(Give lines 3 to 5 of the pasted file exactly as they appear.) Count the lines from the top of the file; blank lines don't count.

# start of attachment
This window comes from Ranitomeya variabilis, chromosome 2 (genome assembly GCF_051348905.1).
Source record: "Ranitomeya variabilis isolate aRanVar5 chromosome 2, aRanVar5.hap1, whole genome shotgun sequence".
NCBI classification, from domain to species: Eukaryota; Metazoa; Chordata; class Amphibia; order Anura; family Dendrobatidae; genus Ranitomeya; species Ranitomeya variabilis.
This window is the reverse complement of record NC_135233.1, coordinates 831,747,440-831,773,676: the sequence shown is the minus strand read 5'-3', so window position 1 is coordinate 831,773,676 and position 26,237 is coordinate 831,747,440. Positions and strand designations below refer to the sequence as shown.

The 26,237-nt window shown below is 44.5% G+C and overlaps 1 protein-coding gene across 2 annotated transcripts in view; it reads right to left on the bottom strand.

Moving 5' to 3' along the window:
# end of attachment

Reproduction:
NCBI classification, from domain to species: Eukaryota; Metazoa; Chordata; class Amphibia; order Anura; family Dendrobatidae; genus Ranitomeya; species Ranitomeya variabilis.
This window is the reverse complement of record NC_135233.1, coordinates 831,747,440-831,773,676: the sequence shown is the minus strand read 5'-3', so window position 1 is coordinate 831,773,676 and position 26,237 is coordinate 831,747,440. Positions and strand designations below refer to the sequence as shown.

The 26,237-nt window shown below is 44.5% G+C and overlaps 1 protein-coding gene across 2 annotated transcripts in view; it reads right to left on the bottom strand.